Portsmouth scientists help to build UK's first laser cannons

SCIENTISTS based on Portsdown Hill overlooking Portsmouth will be working on Britain's first weaponised laser system after a £30m deal with the Ministry of Defence (MoD) was agreed.

By The Newsroom
Friday, 6th January 2017, 7:02 pm
Updated Monday, 9th January 2017, 12:43 pm
High-energy laser weapons could be mounted on Royal Navy ships such as HMS Dragon
High-energy laser weapons could be mounted on Royal Navy ships such as HMS Dragon

Engineers at the Defence Science and Technology Laboratory are involved in the project to construct the new Dragonfire weapons system.

The scheme’s long-term goal is to produce a high-energy laser weapon that can be mounted on Royal Navy warships and other ground vehicles to blast enemy jets and missiles.

Both the United States and Russia are already steaming ahead with their own laser development programmes.

But it is hoped that Britain’s offering will be able to trump those of the other superpowers.

Harriet Baldwin, minister for defence procurement, said: ‘The UK has long enjoyed a reputation as a world leader in innovation and it is truly ground-breaking projects like the laser-directed energy weapon which will keep this country ahead of the curve.’

Flick Drummond, Portsmouth South’s MP, welcomed the news. She said: ‘The ability to shoot down missiles or other threats with a laser beam is certainly not science-fiction any more and this is an important contract that will allow the technology to be developed by the UK.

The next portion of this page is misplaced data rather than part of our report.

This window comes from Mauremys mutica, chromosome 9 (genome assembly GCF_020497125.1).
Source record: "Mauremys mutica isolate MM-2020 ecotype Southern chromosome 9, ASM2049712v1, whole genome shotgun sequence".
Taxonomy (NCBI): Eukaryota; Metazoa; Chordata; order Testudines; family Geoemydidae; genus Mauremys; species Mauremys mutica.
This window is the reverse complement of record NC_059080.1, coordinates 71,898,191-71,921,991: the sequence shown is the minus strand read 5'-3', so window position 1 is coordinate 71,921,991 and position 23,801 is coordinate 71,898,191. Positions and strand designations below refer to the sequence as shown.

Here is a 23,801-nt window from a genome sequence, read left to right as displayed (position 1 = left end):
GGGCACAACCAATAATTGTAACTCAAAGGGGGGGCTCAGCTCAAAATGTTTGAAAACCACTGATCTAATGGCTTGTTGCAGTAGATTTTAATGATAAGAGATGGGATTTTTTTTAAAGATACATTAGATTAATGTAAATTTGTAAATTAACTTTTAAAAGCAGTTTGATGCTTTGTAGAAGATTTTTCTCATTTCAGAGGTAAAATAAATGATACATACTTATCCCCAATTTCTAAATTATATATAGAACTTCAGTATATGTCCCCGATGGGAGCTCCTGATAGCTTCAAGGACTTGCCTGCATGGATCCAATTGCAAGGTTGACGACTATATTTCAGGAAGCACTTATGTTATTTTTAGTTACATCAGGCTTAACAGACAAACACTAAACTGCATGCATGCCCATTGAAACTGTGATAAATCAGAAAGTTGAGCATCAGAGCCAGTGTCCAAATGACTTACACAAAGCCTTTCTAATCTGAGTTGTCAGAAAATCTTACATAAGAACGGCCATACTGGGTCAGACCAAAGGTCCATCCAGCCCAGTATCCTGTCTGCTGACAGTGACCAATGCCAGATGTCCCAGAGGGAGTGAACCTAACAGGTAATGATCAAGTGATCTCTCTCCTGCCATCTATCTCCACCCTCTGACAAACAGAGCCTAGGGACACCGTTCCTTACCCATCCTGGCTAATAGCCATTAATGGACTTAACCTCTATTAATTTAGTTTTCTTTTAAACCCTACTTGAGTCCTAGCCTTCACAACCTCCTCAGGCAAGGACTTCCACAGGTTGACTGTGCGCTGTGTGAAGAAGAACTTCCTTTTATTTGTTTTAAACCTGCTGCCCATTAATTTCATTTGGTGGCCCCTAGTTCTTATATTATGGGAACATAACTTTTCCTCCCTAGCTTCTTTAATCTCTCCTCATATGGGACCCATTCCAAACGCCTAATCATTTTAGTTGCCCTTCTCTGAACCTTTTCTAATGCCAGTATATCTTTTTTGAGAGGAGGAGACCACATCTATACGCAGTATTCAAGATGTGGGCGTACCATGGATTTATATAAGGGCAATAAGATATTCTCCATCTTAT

‘The precision of lasers could allow more effective defence for our warships than conventional weapons and we must develop this capability to face any future threats as the technology matures.’

A consortium of companies – which includes Gosport-based defence firm QinetiQ – are working with the MoD to produce a fully-armed and operational laser weapon.

It’s hoped the state-of-the-art laser could be tested as early as 2019, rolling out to the UK’s armed forces in the 2020s.

The weapon would work by stimulating the electrons in certain materials which then emit light waves that can be amplified and made to travel together in a super-charged, narrow beam.

These beams could then be used to slice through the metal plating of planes and missiles, targeting vulnerable areas and destroying them.

The first stage of the programme secured in the new £30m deal would be researching how well laser weapons can pick up and track targets at various ranges and in varied weather conditions.

Peter Cooper, from the MoD’s Defence Science and Technology Laboratory, said: ‘This is a significant demonstration programme aimed at maturing our understanding of an immature technology.

‘It draws on innovative research into high power lasers so as to understand the potential to provide a more effective response to emerging threats that could be faced by UK armed forces.’